Gone in a flash

The story of what it means to lose a phone

Yesterday. My phone. Gone in a flash. First reaction – anger. Damn you, thief! My memories of the last six months, gone with the phone. In a flash, photos disappeared from my memory. They were, in fact, too many. I try to recall. Try to picture them so that not everything is lost, only the phone. I realize my memory was installed on the phone, when it should have been the other way around.

I almost bought a new phone in a [figurative] minute. I caught myself in a slight panic (on the scale of panic which overtakes most people who lose their phones nowadays, I can still proudly say, I don’t rank very high). But I, too, feared losing things. I feared losing touch with the world. That world. As if touching a screen could mean touching the world. My photos, I thought. Gone. My new contacts. Gone, too. My notes. Gone. Why haven’t I memorized anything important? Now, everything is gone and there is no hope of retrieving it. Not physically, but that is out of my hands. Not mentally, and here is where I fail. The part I could control I had mindlessly surrendered.

The Human Condition (1935) by Renee Magritte
The Human Condition (1935) by Renee Magritte

Today. The phone still missing. Electricity goes out. Lights, TV, internet gone in a flash. I catch myself reading. In a flash, I’m writing. I think “When it all returns, I’ll forget this feeling of freedom…” I will go back as if nothing happened: type out my notes, take photos, post them, turn to the TV and back to the laptop screen, all at the same time. My trusted friend, my yellow notebook, will rest by my bed, safely. Because no one steals a notebook.

Getting my old phones out of their drawers, where they have been collecting since being replaced by their newer versions, one after another, I carefully select the one I think I remember was a good one. The one that will accompany me until I make the very significant purchase of a new one. No memory of what these phones contain, either. I turn one on. Photos, endless photos of my life, then. Only photos, no flashbacks. On another, messages with people I have nearly forgotten. Conversations with then-colleagues that show a closeness, a bond that I cannot believe existed. We were friends, why do I remember “acquaintances”? Gone in a flash.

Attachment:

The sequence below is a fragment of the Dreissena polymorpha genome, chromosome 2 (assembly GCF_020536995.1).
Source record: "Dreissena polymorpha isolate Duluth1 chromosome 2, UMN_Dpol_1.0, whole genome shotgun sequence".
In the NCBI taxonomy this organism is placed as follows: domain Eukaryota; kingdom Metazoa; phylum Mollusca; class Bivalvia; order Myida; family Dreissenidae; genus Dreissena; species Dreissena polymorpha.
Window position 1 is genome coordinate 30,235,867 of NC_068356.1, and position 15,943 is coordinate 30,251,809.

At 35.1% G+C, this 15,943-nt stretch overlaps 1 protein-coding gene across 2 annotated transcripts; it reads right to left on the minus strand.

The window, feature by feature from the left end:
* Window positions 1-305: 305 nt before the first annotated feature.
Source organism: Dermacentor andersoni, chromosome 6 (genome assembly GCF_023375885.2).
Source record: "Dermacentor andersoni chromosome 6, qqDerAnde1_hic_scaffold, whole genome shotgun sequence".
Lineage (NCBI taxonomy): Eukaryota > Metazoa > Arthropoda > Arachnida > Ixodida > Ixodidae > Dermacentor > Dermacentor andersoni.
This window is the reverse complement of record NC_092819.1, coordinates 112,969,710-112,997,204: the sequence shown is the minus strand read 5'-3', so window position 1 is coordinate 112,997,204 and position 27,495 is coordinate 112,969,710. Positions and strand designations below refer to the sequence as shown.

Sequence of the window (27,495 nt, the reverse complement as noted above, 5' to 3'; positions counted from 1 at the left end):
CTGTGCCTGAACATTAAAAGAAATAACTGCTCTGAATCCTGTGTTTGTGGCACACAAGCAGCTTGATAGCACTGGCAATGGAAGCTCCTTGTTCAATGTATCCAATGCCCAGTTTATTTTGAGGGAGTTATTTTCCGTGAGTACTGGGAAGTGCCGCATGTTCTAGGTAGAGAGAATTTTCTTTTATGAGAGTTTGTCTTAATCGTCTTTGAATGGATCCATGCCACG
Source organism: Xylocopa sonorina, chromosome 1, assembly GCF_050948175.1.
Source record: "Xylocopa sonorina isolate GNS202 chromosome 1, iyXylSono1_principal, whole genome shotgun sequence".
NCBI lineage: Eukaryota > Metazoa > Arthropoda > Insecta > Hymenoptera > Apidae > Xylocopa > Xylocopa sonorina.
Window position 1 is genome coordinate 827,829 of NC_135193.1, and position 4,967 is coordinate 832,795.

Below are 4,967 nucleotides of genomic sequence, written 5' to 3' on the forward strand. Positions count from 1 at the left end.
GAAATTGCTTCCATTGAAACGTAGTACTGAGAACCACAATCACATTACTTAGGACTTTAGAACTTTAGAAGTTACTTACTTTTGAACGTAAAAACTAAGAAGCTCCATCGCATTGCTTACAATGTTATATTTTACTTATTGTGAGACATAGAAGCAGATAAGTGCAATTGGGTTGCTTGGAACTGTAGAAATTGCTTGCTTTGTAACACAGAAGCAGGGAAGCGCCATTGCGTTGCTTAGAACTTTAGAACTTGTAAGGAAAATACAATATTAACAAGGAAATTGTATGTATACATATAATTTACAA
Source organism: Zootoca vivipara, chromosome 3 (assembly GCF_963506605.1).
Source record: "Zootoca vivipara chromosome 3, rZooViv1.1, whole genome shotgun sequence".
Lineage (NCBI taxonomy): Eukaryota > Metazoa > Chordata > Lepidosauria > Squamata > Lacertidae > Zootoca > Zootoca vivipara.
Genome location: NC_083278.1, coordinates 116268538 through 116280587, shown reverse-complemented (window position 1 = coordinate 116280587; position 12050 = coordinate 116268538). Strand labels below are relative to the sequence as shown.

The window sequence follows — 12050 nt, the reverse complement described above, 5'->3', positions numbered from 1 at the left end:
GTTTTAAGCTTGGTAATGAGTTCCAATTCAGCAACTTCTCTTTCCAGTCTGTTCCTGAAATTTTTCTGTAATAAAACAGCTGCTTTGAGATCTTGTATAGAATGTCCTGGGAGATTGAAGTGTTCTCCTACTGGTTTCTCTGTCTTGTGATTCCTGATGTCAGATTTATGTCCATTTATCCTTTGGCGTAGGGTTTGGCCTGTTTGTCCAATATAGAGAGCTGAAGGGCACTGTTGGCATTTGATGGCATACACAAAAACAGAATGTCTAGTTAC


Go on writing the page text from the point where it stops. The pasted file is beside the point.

I think, I will never get the last six months of my life back. All that, now in someone else’s hands. What a relief. Thank you, thief! For stealing such a small part of my memory, petty thief. You gave me something greater in return, my dearest friends, my own flashbacks. I had missed you, memory. And you, pen. And you, paper. And you, brain. This moment is going so fast. I think, I will miss it when it’s gone. I won’t remember how much I thought I would miss it, sadly. Please, don’t disappear. Don’t go in a flash. Stay a while longer. Don’t be like everything else. My memory will thank you for it and it will never forget you.

A friend of order (1964) by Renee Magritte
A friend of order (1964) by Renee Magritte